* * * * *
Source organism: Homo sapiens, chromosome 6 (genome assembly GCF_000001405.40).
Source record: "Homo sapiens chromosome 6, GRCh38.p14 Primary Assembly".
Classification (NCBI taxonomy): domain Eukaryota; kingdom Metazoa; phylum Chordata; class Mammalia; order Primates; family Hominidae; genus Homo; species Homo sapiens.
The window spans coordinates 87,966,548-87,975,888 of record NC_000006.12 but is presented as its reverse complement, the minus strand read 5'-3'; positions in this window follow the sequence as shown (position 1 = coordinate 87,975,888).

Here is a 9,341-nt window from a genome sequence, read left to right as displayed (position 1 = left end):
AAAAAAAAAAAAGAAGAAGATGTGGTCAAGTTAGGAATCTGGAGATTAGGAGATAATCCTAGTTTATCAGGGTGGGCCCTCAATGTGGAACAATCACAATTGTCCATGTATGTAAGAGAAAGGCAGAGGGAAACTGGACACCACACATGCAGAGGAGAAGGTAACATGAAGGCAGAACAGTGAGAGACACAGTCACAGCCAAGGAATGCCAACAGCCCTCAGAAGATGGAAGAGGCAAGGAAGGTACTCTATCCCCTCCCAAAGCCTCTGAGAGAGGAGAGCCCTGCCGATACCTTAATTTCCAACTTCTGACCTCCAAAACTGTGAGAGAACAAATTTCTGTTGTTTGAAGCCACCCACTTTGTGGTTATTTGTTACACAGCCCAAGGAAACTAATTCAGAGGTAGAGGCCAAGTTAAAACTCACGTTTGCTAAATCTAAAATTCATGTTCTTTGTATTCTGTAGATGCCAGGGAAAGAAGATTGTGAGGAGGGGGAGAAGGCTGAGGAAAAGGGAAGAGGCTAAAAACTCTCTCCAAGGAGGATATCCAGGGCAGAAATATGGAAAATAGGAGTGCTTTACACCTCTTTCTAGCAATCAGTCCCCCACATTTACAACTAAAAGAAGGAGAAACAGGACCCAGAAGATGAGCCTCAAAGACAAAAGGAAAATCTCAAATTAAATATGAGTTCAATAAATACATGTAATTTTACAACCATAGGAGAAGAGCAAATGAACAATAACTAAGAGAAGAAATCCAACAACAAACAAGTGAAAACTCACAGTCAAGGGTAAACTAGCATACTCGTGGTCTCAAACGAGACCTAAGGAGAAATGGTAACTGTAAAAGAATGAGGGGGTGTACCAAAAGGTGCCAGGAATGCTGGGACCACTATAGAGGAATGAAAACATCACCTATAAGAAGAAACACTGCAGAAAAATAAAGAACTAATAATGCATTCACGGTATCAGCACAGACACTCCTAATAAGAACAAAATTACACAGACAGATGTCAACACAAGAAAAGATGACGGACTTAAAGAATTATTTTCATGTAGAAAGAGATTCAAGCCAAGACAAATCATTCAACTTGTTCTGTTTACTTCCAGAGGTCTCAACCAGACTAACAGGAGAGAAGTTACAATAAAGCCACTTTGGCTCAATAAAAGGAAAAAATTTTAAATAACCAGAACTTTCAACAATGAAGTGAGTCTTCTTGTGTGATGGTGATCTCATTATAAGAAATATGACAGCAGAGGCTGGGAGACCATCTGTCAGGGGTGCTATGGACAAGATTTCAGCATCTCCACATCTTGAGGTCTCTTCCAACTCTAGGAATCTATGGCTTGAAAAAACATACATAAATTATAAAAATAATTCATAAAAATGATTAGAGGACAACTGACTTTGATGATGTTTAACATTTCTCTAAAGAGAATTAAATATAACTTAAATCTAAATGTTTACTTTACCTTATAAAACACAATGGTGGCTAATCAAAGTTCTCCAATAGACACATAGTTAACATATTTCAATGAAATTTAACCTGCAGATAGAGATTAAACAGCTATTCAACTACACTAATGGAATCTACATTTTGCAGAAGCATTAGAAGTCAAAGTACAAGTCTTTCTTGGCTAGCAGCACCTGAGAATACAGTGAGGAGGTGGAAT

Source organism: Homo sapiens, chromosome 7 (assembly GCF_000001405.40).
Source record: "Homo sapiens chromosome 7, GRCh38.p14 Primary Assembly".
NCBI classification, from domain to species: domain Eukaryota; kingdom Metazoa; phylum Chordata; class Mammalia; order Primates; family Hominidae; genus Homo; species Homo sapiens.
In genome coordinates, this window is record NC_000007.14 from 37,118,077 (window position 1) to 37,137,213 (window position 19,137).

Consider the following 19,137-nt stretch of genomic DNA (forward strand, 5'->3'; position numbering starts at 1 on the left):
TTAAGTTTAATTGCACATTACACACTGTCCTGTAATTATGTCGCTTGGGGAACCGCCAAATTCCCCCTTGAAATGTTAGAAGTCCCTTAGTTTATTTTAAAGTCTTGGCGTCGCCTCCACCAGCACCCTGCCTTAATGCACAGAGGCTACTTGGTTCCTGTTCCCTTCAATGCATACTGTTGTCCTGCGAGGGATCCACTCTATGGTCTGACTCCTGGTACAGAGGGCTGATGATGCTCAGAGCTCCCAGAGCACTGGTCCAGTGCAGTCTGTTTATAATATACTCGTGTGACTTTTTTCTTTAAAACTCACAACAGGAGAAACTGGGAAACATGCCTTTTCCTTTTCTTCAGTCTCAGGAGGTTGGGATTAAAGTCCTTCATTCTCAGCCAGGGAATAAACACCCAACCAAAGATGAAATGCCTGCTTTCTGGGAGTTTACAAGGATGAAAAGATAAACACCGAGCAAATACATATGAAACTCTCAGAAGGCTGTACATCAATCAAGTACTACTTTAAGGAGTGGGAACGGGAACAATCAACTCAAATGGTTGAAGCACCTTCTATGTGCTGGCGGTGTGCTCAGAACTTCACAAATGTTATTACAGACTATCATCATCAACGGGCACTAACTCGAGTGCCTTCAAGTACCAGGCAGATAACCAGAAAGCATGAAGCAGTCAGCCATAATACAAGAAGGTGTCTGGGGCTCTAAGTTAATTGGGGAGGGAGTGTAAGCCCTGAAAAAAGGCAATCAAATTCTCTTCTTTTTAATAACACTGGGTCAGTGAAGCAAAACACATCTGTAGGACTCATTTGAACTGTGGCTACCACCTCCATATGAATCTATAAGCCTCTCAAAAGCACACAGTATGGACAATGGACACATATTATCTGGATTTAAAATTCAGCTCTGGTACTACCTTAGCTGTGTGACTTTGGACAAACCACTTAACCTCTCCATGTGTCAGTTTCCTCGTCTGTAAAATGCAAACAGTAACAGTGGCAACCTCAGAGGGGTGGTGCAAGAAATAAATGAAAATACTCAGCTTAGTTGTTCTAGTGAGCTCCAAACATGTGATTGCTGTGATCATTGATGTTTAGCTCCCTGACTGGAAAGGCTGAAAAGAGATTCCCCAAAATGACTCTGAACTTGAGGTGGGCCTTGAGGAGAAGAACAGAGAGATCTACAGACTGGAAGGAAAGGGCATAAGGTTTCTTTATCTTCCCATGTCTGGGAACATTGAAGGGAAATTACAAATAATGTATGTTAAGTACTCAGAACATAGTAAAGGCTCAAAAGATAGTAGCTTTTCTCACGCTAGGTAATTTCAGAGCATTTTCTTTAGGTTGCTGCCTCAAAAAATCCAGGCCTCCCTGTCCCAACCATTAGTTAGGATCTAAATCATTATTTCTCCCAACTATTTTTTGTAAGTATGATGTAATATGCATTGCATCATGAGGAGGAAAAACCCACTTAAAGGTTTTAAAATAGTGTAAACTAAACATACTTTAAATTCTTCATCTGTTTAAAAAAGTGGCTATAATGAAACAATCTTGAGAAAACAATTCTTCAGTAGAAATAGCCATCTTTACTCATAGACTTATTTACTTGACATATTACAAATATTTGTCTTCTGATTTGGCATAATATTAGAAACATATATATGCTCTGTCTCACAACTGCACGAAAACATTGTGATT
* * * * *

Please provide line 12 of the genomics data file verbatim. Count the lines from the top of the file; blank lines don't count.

TTAAGTTTAATTGCACATTACACACTGTCCTGTAATTATGTCGCTTGGGGAACCGCCAAATTCCCCCTTGAAATGTTAGAAGTCCCTTAGTTTATTTTAAAGTCTTGGCGTCGCCTCCACCAGCACCCTGCCTTAATGCACAGAGGCTACTTGGTTCCTGTTCCCTTCAATGCATACTGTTGTCCTGCGAGGGATCCACTCTATGGTCTGACTCCTGGTACAGAGGGCTGATGATGCTCAGAGCTCCCAGAGCACTGGTCCAGTGCAGTCTGTTTATAATATACTCGTGTGACTTTTTTCTTTAAAACTCACAACAGGAGAAACTGGGAAACATGCCTTTTCCTTTTCTTCAGTCTCAGGAGGTTGGGATTAAAGTCCTTCATTCTCAGCCAGGGAATAAACACCCAACCAAAGATGAAATGCCTGCTTTCTGGGAGTTTACAAGGATGAAAAGATAAACACCGAGCAAATACATATGAAACTCTCAGAAGGCTGTACATCAATCAAGTACTACTTTAAGGAGTGGGAACGGGAACAATCAACTCAAATGGTTGAAGCACCTTCTATGTGCTGGCGGTGTGCTCAGAACTTCACAAATGTTATTACAGACTATCATCATCAACGGGCACTAACTCGAGTGCCTTCAAGTACCAGGCAGATAACCAGAAAGCATGAAGCAGTCAGCCATAATACAAGAAGGTGTCTGGGGCTCTAAGTTAATTGGGGAGGGAGTGTAAGCCCTGAAAAAAGGCAATCAAATTCTCTTCTTTTTAATAACACTGGGTCAGTGAAGCAAAACACATCTGTAGGACTCATTTGAACTGTGGCTACCACCTCCATATGAATCTATAAGCCTCTCAAAAGCACACAGTATGGACAATGGACACATATTATCTGGATTTAAAATTCAGCTCTGGTACTACCTTAGCTGTGTGACTTTGGACAAACCACTTAACCTCTCCATGTGTCAGTTTCCTCGTCTGTAAAATGCAAACAGTAACAGTGGCAACCTCAGAGGGGTGGTGCAAGAAATAAATGAAAATACTCAGCTTAGTTGTTCTAGTGAGCTCCAAACATGTGATTGCTGTGATCATTGATGTTTAGCTCCCTGACTGGAAAGGCTGAAAAGAGATTCCCCAAAATGACTCTGAACTTGAGGTGGGCCTTGAGGAGAAGAACAGAGAGATCTACAGACTGGAAGGAAAGGGCATAAGGTTTCTTTATCTTCCCATGTCTGGGAACATTGAAGGGAAATTACAAATAATGTATGTTAAGTACTCAGAACATAGTAAAGGCTCAAAAGATAGTAGCTTTTCTCACGCTAGGTAATTTCAGAGCATTTTCTTTAGGTTGCTGCCTCAAAAAATCCAGGCCTCCCTGTCCCAACCATTAGTTAGGATCTAAATCATTATTTCTCCCAACTATTTTTTGTAAGTATGATGTAATATGCATTGCATCATGAGGAGGAAAAACCCACTTAAAGGTTTTAAAATAGTGTAAACTAAACATACTTTAAATTCTTCATCTGTTTAAAAAAGTGGCTATAATGAAACAATCTTGAGAAAACAATTCTTCAGTAGAAATAGCCATCTTTACTCATAGACTTATTTACTTGACATATTACAAATATTTGTCTTCTGATTTGGCATAATATTAGAAACATATATATGCTCTGTCTCACAACTGCACGAAAACATTGTGATT